A group of conservative Republican congressmen has sued the Export-Import Bank to try to block $96 million in loan credits and guarantees to Angola on the grounds that it is a communist country.
The suit, filed in U.S. District Court in Alexandria, asks that the bank be stopped from disbursing any more funds under the loan package approved in June 1984 for a major offshore oil project in Angola.
The plaintiffs contend that under Ex-Im Bank rules, written by Congress, it is illegal for the government agency to deal with communist governments.
The administration and Congress are debating whether the United States should aid the Angolan rebel movement, UNITA, which is fighting to overthrow Angola's ruling party which is supported by Cuban troops.
"It is ludicrous for the Export-Import Bank to aid in the financing of a project for a communist nation while President Reagan publicly embraces that nation's rebel leader," Jonas Savimbi, said Rep. Philip M. Crane (R-Ill.), one of the six congressmen listed as plaintiffs in the case.
The other congressmen include Reps. Danny L. Burton (R-Ind.), James A. Courter (R-N.J.), Jack Fields (R-Tex.), Mark D. Siljander (R-Mich.) and Gerald B. Solomon (R-N.Y.).
UNITA leader Savimbi visited Washington this week to seek military aid for his struggle.
Reagan has approved a covert assistance program to Savimbi covering intelligence-sharing and other nonlethal aid. But as part of its "constructive engagement" strategy in southern Africa, the administration also has sought good relations with the Marxist MPLA, offering it economic aid through the Ex-Im Bank.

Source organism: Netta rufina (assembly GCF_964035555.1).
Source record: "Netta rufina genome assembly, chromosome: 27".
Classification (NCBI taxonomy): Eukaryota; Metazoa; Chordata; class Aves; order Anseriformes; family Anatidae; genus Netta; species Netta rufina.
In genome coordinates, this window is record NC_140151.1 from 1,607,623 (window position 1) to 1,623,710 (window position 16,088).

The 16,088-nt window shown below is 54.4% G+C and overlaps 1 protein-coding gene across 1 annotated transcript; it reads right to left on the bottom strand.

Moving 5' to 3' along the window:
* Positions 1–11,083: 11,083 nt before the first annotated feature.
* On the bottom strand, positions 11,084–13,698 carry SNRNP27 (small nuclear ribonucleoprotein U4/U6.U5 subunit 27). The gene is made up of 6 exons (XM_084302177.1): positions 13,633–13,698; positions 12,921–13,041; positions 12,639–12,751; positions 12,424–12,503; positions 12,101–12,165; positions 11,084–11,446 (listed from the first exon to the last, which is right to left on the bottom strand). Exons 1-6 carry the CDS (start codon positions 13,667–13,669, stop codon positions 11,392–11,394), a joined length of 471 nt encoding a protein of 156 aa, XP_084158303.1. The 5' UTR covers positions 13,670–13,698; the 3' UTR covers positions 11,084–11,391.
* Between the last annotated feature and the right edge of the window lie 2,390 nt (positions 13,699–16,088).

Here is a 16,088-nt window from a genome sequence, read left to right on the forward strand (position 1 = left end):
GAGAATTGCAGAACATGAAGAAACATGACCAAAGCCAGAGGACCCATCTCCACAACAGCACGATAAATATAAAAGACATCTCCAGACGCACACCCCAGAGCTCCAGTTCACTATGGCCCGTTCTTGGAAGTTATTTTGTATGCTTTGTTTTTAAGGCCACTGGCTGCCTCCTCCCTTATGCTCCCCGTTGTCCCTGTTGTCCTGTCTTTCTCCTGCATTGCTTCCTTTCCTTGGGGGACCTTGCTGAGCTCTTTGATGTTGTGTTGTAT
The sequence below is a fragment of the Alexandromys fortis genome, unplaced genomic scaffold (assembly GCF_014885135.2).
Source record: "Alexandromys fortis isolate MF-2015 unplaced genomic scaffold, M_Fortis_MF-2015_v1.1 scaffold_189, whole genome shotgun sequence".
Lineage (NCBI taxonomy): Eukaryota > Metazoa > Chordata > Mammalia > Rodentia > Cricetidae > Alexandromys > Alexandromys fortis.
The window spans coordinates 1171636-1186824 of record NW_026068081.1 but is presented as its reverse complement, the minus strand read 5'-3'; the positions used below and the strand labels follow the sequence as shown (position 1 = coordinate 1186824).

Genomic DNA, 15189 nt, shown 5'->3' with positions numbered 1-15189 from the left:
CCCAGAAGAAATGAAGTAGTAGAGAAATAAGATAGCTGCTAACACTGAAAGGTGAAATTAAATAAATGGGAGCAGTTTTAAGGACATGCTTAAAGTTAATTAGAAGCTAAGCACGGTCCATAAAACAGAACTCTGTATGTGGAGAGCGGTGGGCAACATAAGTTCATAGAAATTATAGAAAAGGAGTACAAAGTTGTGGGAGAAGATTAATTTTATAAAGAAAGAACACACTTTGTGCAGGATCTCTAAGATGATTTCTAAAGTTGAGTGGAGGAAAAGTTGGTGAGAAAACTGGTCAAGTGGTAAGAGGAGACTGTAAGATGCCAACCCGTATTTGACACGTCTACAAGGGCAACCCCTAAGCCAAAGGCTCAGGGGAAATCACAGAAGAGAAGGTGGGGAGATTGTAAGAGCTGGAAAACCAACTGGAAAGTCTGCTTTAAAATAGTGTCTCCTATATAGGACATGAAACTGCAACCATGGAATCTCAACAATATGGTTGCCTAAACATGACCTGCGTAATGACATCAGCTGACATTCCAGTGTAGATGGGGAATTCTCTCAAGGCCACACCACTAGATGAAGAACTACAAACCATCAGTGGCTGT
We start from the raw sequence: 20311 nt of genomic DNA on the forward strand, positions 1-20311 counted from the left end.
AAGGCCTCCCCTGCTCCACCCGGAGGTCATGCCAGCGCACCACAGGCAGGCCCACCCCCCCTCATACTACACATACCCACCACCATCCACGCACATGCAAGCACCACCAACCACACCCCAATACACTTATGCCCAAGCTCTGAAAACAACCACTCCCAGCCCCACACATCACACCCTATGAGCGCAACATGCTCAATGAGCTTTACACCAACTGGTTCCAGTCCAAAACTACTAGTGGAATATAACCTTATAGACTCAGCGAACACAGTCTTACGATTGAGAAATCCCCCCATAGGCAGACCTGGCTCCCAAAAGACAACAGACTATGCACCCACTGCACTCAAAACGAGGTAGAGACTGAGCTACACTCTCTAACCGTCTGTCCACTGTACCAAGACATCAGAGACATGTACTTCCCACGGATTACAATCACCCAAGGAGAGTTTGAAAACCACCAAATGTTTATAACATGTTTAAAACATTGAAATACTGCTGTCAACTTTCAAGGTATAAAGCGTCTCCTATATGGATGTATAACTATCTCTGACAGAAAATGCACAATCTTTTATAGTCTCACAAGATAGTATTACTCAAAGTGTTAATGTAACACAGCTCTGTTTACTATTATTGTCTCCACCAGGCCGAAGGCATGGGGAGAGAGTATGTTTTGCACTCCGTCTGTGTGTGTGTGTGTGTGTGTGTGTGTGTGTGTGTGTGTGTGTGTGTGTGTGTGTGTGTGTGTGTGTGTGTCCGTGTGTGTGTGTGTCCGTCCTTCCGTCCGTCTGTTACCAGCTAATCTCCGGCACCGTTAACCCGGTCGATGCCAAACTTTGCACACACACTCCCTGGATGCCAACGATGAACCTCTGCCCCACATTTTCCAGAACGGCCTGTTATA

"As you know, there is a controversy over what the policy to Angola should be," said a Republican staff member of the House Committee on Foreign Affairs. The suit, he said, "is an attempt of the political right to get their licks in against 'constructive engagement.' It's a policy in shambles."
"We haven't yet been served with that suit," said Russ Boner, vice president for public affairs for the Ex-Im Bank. "Our position has been, and will continue to be, that Angola is not listed as a communist country" under the legislation which set up the bank in l961.
"Nor is it the administration's position" that it is a communist country, he said. The oil project being financed is a joint one between Sonangol, Angola's government-owned oil company, and the Cabinda Gulf Oil Co., he said.
Also listed as plaintiffs in the suit is the National Front for the Liberation of Angola (FNLA), and two of its officials, Holden Roberto and Jose C. Rebelo, who lives in Fairfax County.
Asked about the FNLA's participation in the suit, a Republican congressional aide said that Roberto's "credentials as an anticommunist are more persuasive than Savimbi's."